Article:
A crossover comparison of progression of chronic renal failure: ketoacids versus amino acids.

@article{Walser1993ACC,
  title={A crossover comparison of progression of chronic renal failure: ketoacids versus amino acids.},
  author={Mackenzie Walser and S B Hill and L Ward and Laurence S. Magder},
  journal={Kidney international},
  year={1993},
  volume={43 4},
  pages={
          933-9
        }
}
Rates of progression of chronic renal failure were compared in patients receiving alternately an amino acid supplement (AA) and a ketoacid supplement (KA) to a very low protein (0.3 g/kg), low phosphorus (7 to 9 mg/kg) diet. The first supplement was randomly chosen. Bias due to carryover effects was minimized by delaying the regression analysis until one month after starting or changing supplements. In order to minimize possible bias caused by initiating the two supplements at differing levels… 
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TLDR
The results suggest that this ketoacid supplement slows progression by approximately half, compared with an essential amino acid supplement, with no change in diet.
Progression of chronic renal failure in patients given ketoacids following amino acids.
TLDR
This ketoacid supplemented regimen apparently halted the progression of moderately-severe chronic renal failure for at least a year in a small group of patients in whom restriction of protein and phosphate intake without ketoacids failed to halt progression.
The effect of a keto acid-amino acid supplement to a restricted diet on the progression of chronic renal failure.
TLDR
This regimen with a low-phosphorus diet containing 20 to 30 g of mixed-quality protein, supplemented by amino acids and their keto analogues must have slowed or halted the progression of renal insufficiency in a majority of cases, especially when treatment was initiated before creatinine had reached the level of 8 mg per deciliter.
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The mechanisms by which the low-phosphorus, low-nitrogen diet slows the progression of renal failure are discussed, and the practical importance of prescribing the dietetic restriction early in the course of renal disease is stressed.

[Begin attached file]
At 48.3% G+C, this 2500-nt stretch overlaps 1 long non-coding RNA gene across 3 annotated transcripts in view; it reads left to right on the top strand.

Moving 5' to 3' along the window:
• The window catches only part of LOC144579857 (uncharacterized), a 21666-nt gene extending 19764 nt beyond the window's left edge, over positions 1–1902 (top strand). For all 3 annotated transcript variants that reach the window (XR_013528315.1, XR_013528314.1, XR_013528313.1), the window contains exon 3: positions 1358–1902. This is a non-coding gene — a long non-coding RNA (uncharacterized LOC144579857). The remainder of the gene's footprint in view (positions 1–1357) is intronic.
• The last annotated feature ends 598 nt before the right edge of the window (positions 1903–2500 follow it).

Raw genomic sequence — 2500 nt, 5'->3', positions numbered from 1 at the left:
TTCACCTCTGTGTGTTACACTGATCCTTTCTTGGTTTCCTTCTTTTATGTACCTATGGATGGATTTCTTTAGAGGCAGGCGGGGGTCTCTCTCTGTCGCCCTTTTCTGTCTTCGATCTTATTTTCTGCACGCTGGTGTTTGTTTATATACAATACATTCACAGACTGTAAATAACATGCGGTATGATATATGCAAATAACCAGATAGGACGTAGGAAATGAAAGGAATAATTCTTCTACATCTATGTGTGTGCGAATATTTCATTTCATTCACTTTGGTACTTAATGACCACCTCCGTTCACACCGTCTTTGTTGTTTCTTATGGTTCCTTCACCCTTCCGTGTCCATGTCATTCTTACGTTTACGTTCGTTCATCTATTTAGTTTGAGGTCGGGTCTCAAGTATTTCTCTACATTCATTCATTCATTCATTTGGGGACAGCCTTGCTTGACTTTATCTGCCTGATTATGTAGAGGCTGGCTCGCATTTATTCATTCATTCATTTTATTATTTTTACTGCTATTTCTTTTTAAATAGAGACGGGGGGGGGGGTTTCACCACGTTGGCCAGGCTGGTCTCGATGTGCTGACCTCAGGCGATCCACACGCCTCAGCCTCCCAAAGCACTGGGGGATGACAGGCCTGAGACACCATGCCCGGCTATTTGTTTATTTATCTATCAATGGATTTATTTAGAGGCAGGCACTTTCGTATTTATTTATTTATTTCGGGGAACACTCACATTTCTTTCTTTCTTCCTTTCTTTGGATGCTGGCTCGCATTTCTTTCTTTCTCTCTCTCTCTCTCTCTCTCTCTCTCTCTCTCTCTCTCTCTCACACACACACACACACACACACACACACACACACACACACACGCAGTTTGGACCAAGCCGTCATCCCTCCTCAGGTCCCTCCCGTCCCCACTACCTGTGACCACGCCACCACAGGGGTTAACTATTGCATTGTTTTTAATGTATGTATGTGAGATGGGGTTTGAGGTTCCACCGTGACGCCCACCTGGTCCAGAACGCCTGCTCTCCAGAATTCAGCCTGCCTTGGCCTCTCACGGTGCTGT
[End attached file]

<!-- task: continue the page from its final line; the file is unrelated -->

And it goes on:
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TLDR
Progression of chronic renal failure during 35 treatment periods in 27 patients was measured as the rate of change of bimonthly radioisotope GFR for an average of 15 months, and additional significant regressors appeared: serum triglycerides and polycystic kidney disease and ketoacid treatment, which tended to be associated with more rapid progression.
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TLDR
There was a significant correlation between the change in progression rate and thechange in mean arterial pressure, a relationship which was also present in patients with mild hypertension or those with blood pressure within the "normal" range.
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TLDR
In the third group of uremics on repeated dialysis therapy, the deterioration of creatinine clearance was markedly accelerated and the possible explanations and the practical implications of these findings are discussed.
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TLDR
When KA were given after EAA, urea appearance fell and N balance improved, and when EAA were give after KA (5 studies), Urea appearance and N Balance did not worsen significantly during the 4-9 days of observation.
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TLDR
From the estimated total nitrogen excretion, dietary compliance of CRF patients in approximately neutral nitrogen balance could be assessed and nitrogen balance calculated using estimated U and 31 mg N/kg/day was indistinguishable statistically from measured nitrogen balance.
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TLDR
In conclusion, on the basis of these preliminary observations, the SD seems to exert several beneficial and no unwanted side-effects in renal failure of type I diabetics.
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